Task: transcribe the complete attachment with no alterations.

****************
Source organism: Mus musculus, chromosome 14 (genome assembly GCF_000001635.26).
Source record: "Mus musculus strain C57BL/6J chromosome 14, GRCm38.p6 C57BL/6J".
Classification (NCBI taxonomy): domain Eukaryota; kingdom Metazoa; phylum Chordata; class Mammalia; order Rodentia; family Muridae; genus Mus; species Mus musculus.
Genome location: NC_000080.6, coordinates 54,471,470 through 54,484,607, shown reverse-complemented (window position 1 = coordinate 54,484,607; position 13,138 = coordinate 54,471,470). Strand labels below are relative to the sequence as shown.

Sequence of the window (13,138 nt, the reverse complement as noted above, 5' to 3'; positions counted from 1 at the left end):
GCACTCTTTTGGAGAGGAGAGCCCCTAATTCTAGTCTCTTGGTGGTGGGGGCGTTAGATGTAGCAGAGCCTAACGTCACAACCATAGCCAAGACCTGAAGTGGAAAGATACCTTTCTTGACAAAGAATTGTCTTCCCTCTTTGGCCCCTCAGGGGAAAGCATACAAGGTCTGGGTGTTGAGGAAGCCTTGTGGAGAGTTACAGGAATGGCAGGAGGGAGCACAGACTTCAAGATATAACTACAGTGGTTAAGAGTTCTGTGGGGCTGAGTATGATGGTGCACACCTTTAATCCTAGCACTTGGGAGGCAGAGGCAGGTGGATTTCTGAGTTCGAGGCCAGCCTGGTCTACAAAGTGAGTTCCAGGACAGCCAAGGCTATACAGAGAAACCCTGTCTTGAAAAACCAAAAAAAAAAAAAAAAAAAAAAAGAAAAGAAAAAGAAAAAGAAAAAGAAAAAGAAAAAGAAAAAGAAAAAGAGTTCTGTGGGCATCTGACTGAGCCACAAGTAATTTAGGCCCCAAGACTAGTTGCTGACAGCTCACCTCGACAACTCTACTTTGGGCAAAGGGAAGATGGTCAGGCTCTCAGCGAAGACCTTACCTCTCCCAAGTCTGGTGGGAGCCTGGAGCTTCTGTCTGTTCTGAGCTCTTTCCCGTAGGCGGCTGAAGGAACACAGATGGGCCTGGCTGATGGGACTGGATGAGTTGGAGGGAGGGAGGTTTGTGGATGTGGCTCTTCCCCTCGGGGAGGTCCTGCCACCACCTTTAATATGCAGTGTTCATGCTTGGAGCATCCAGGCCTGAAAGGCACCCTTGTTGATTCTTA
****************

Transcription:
Source organism: Mus musculus, chromosome 14 (genome assembly GCF_000001635.26).
Source record: "Mus musculus strain C57BL/6J chromosome 14, GRCm38.p6 C57BL/6J".
Classification (NCBI taxonomy): domain Eukaryota; kingdom Metazoa; phylum Chordata; class Mammalia; order Rodentia; family Muridae; genus Mus; species Mus musculus.
Genome location: NC_000080.6, coordinates 54,471,470 through 54,484,607, shown reverse-complemented (window position 1 = coordinate 54,484,607; position 13,138 = coordinate 54,471,470). Strand labels below are relative to the sequence as shown.

Sequence of the window (13,138 nt, the reverse complement as noted above, 5' to 3'; positions counted from 1 at the left end):
GCACTCTTTTGGAGAGGAGAGCCCCTAATTCTAGTCTCTTGGTGGTGGGGGCGTTAGATGTAGCAGAGCCTAACGTCACAACCATAGCCAAGACCTGAAGTGGAAAGATACCTTTCTTGACAAAGAATTGTCTTCCCTCTTTGGCCCCTCAGGGGAAAGCATACAAGGTCTGGGTGTTGAGGAAGCCTTGTGGAGAGTTACAGGAATGGCAGGAGGGAGCACAGACTTCAAGATATAACTACAGTGGTTAAGAGTTCTGTGGGGCTGAGTATGATGGTGCACACCTTTAATCCTAGCACTTGGGAGGCAGAGGCAGGTGGATTTCTGAGTTCGAGGCCAGCCTGGTCTACAAAGTGAGTTCCAGGACAGCCAAGGCTATACAGAGAAACCCTGTCTTGAAAAACCAAAAAAAAAAAAAAAAAAAAAAAGAAAAGAAAAAGAAAAAGAAAAAGAAAAAGAAAAAGAAAAAGAAAAAGAGTTCTGTGGGCATCTGACTGAGCCACAAGTAATTTAGGCCCCAAGACTAGTTGCTGACAGCTCACCTCGACAACTCTACTTTGGGCAAAGGGAAGATGGTCAGGCTCTCAGCGAAGACCTTACCTCTCCCAAGTCTGGTGGGAGCCTGGAGCTTCTGTCTGTTCTGAGCTCTTTCCCGTAGGCGGCTGAAGGAACACAGATGGGCCTGGCTGATGGGACTGGATGAGTTGGAGGGAGGGAGGTTTGTGGATGTGGCTCTTCCCCTCGGGGAGGTCCTGCCACCACCTTTAATATGCAGTGTTCATGCTTGGAGCATCCAGGCCTGAAAGGCACCCTTGTTGATTCTTA